Listen! Your child’s mental health depends on you

Listen up, parents.

The most important thing you can do for your young son or daughter is listen. That’s right: Listen. And if it’s worth reading three times in the first two paragraphs of this blog, it’s worth reading again.

“Listen to them. If we listen without judgment, they will share,” said Bernice Young, a psychotherapist in Child and Adolescent Behavioral Health for OSF HealthCare.

It’s possible that listening – especially to your children – has never been more important. The world – from the global stage on down to interpersonal relationships in our communities, jobs, neighborhoods and homes – can be complicated and confusing.

Our kids might put on a brave front. But they feel the stress.

Suicide, fear of death top concerns

Bernice has listened to hundreds, if not thousands, of young people during her 26-year career.

Many issues she has encountered through the years still exist. But since March 2020, when the COVID-19 pandemic roared into our lives, there are a lot more.

Topping the list is a fear of dying.

“Fear of death is on a different level now,” Bernice said. “Some children, their parents died. Some developed a fear of death because they heard so much about it. There was an overload of talk on the news about COVID-19.”

Perhaps paradoxically, another profound change since early 2020 is a dramatic escalation in the youth suicide rate. The rate had been rising, but it leaped with the onset of the pandemic, especially among girls. According to the U.S. Centers for Disease Control and Prevention, suspected suicide attempt visits to hospital emergency departments by girls age 12-17 in February and March 2021 spiked by 50.6% over the same period in 2020.

“The numbers are getting younger: 8-year-olds, 9-year-olds, 10-year-olds,” Bernice said. “Before, we often thought the teenage years were the challenging time, but we’re seeing kids of a younger age – and especially girls.”

When Bernice listens to young girls, she finds that many of them feel left out and isolated. They compare their developing bodies against each other and feel inadequate. Or they seek particular peer relationships and are made to feel they’re not good enough to belong.

Additional disrupting factors

Schools closing for health safety reasons and moving to virtual classrooms compound the problems.

“High school freshmen last year didn’t get a normal start, and most people feel they got cheated,” Bernice said. “Seniors didn’t get to have Senior Night in the normal ways. A lot didn’t have proms. They didn’t get the camaraderie they typically have.

“Student-athletes, who normally get recruited their senior year, weren’t playing and being seen. So they’re having to go a different route, and that has caused not only anxiety, but depression.”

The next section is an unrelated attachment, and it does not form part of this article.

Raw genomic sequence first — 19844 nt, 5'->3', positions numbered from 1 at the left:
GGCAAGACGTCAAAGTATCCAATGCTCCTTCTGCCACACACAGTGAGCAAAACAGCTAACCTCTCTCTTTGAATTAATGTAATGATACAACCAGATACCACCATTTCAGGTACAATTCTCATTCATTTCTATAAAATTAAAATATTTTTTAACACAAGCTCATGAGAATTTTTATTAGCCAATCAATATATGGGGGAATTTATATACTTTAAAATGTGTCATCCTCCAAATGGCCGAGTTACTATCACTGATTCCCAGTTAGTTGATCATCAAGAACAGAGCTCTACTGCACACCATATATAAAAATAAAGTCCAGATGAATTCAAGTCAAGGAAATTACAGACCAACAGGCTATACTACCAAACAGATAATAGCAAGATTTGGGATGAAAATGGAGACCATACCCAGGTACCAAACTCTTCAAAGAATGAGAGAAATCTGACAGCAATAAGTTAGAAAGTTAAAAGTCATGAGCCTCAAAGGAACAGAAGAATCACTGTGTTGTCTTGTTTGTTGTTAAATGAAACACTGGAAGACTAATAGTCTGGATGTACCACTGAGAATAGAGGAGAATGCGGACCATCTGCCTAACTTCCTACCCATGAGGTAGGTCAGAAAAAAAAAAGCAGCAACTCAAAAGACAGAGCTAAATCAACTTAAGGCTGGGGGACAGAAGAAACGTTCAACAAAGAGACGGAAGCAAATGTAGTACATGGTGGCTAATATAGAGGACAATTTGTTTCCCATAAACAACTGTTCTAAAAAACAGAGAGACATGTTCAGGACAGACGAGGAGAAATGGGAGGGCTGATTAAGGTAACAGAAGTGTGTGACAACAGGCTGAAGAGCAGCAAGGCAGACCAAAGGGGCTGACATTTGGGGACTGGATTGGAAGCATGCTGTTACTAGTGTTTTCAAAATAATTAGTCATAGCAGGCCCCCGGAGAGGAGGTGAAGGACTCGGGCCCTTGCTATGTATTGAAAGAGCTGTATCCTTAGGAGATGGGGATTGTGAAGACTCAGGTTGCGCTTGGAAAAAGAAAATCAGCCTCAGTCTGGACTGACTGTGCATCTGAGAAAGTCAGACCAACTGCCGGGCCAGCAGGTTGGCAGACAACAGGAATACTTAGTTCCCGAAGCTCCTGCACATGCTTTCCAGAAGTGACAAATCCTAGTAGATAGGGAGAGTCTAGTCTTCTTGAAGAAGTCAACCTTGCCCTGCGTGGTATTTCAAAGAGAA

Then there’s the increase in violence throughout society, ranging from mass shootings in popular public venues to targeted shootings to riots.

“The reality is this is happening so much. Our young people are becoming desensitized,” Bernice said. “For some of our young people, it has become normal to hear gunshots in their neighborhood. It’s disheartening.”

In other words, pretty much everyone is in a tough spot and could use some help.

Young people need love and support

So, how do we help our children cope?

“I encourage parents first to take care of themselves,” Bernice said. “Probably the most anxiety-provoking subject is that kids are stressed because their parents are stressed.”

And then?

“Basically, what I do is listen,” Bernice said. “Talk to them and listen to them. They need a safe space to talk about what they’re feeling. Try not to stress about the homework, and just listen. When you listen, you’ll find out that if something bad is not happening to them, it’s happening around them, and they may be coping in unhealthy ways.”

Be careful not to dismiss your young person’s feelings as “just going through a developmental stage.” That might be partly true, but there is usually more to what they are experiencing.

Make sure your children know they have your love and support. If they don’t get it from you, they will seek it elsewhere – possibly in ways that will hurt them.

Find help for your child

You don’t have to shoulder the burden yourself.

“We have lots of resources out there, and some resources don’t cost anything,” Bernice said.

OSF HealthCare offers a wide range of behavioral and mental health services, including pediatrics. An OSF behavioral health navigator can help you understand the resources available and link you to the appropriate services to best fit your needs. There is no charge to meet with a behavioral health navigator. Call (309) 308-8150 to get started.

And here’s a positive to keep in mind:

“Many of our teenagers are really resilient. They may be disappointed with how things are, but they’re not giving up,” Bernice said.

“What I’ve seen, too, is that they really want people to treat each other well. They want equity. They’re standing up for friends and being supportive.”

Many are also open to the need for professional counseling. They might just need to hear from you that it’s OK.


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About Author: Kirk Wessler

After being a writer for OSF HealthCare for three years, Kirk Wessler retired in January 2022. A Peoria native and graduate of Bradley University, Kirk's experience included working for newspapers in Missouri, Texas and the Peoria Journal Star.

Kirk and his wife, Mary Frances, have five sons, four daughters-in-law and nine grandchildren. Kirk plans to spend his retirement on the golf course, mastering the guitar and traveling.

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Categories: Kids & Family, Mental Health